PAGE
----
Dickens says she felt a “massive burden” to make the series faithful to the experiences of people who have found themselves in similar situations.
“I did my own research and read memoirs. We also had a police advisor and a psychologist attached to the show, to explain how someone might act in that situation, and it was incredibly useful to understand the reality behind it,” she says.
“The thing about this story is that it hasn’t happened, certainly not in the UK. While we need to make truthful experiences, we also need to make good drama. It felt quite liberating that there wasn’t one case study I could follow, but there was enough to get a good sense from the research.”
In terms of casting, the writer notes that Ivy was always going to be a tricky role to fill due to the complexity of the part, but says Jodie Comer (recently seen in BBC drama Doctor Foster) was “the perfect Ivy.”
Dickens adds: “Often in development we thought, ‘Are we asking this actress to do too much, playing so many different levels of truth and memory?’ When Jodie auditioned, I got sent the casting tape and I thought she was fantastic. I think we have been incredibly lucky with the cast. They all fill their roles really well.”
The cast also includes Anuerin Barnard (War & Peace), Richard Rankin (From Darkness), Valene Kane (The Fall) and Natasha Little (Wolf Hall), but it is Comer who takes centre stage as a 26-year-old who has spent half her life in captivity. Now reunited with her family and friends, she must try to fit back into her old life and find a sense of normality when she’s not sure who to trust and, more importantly, whether she can trust herself.
In preparation for the role, the actress says she read a book about real-life abductee Natascha Kampusch, who was held prisoner in an Austrian cellar for eight years until she escaped in 2006.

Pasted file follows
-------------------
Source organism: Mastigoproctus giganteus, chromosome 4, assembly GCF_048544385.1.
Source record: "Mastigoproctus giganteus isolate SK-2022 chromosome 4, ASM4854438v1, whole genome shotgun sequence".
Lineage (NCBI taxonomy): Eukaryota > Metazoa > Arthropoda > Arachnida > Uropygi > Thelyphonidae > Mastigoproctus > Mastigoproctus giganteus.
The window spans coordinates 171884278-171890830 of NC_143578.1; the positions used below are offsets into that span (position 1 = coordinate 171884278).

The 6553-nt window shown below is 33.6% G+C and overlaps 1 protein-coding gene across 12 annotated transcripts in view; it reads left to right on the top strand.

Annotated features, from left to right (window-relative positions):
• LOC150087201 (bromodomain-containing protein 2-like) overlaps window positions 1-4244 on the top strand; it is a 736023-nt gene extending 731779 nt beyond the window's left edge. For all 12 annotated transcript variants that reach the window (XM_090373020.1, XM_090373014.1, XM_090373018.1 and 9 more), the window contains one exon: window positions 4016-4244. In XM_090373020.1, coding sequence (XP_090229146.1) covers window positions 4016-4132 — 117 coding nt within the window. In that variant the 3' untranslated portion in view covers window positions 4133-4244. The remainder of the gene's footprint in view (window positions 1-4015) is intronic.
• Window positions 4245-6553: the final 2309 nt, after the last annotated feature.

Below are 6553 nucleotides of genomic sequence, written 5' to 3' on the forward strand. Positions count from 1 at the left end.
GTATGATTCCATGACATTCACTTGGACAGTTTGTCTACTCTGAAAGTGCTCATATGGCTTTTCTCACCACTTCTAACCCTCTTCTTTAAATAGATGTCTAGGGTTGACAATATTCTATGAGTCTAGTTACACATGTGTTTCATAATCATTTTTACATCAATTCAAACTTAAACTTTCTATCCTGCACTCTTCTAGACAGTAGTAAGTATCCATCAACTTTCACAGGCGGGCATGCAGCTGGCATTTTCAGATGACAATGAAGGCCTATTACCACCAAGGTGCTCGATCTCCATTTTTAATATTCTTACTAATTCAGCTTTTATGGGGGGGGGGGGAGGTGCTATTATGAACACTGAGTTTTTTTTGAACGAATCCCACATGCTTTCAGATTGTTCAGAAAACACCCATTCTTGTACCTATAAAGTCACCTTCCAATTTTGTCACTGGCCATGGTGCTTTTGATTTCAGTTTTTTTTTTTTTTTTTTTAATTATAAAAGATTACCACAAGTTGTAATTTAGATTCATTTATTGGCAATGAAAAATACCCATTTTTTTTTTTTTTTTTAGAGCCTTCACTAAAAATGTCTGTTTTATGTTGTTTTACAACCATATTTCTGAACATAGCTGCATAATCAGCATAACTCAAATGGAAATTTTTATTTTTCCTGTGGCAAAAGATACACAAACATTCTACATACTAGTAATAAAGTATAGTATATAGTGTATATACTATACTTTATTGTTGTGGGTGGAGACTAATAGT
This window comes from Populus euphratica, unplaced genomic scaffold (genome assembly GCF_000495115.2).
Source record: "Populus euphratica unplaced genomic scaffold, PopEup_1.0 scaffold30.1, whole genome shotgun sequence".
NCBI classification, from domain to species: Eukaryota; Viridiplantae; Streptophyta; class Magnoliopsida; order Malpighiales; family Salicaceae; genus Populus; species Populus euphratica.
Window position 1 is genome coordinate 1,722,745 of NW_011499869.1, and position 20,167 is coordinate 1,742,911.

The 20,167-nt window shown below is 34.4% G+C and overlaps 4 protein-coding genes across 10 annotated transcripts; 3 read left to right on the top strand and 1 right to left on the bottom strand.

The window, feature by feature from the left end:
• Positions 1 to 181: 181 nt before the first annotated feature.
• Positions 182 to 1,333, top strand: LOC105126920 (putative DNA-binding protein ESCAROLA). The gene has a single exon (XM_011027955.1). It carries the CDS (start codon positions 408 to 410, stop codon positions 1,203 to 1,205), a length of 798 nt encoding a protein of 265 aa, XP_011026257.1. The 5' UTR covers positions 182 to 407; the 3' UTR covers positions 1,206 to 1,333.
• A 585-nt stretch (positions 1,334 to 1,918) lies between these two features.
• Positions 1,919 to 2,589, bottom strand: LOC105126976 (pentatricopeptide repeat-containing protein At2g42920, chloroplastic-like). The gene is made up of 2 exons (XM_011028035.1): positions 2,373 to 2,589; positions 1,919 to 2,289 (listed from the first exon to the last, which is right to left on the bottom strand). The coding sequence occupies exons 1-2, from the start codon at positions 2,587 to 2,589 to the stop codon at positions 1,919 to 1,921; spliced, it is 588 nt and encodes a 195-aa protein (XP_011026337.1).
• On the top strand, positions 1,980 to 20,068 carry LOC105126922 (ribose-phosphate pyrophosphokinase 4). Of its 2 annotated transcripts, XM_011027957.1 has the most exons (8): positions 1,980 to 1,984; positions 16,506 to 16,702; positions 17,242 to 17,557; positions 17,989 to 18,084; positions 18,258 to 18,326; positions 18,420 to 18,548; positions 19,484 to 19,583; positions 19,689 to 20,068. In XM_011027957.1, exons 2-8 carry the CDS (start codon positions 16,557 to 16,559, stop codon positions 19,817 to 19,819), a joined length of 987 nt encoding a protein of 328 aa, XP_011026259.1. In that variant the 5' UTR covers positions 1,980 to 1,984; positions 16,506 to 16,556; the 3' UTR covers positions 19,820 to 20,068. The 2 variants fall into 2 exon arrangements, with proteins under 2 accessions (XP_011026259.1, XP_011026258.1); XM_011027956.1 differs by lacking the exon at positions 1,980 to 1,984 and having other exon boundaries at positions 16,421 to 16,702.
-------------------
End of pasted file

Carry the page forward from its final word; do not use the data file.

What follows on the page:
“Even though we were making a drama, it’s crazy to think things such as this have actually happened to people,” Comer says. “Before we started filming, we made a timeline of all the events during the time that Ivy would have been held in captivity and we bullet-pointed when certain incidents would have happened, including her big birthday milestones, which helped me get into the mindset.”
Having starred in teen drama My Mad Fat Diary and 2015 hit Doctor Foster, Comer admits Thirteen is unlike any series she has previously appeared in, describing the shoot as a tough but rewarding challenge.
“When you get scripts and you really enjoy reading them, you know it’s a good project,” she says. “I was so keen to read more of them after the first script we auditioned with. Playing Ivy, I had to imagine the unimaginable – it pushed me to my limits as an actress and it’s been a real challenge.”
And of Thirteen’s place at the centre of BBC Three’s relaunch? Comer says the decision to move the channel was a “massive step.” But she adds: “I believe in change – we should embrace it.”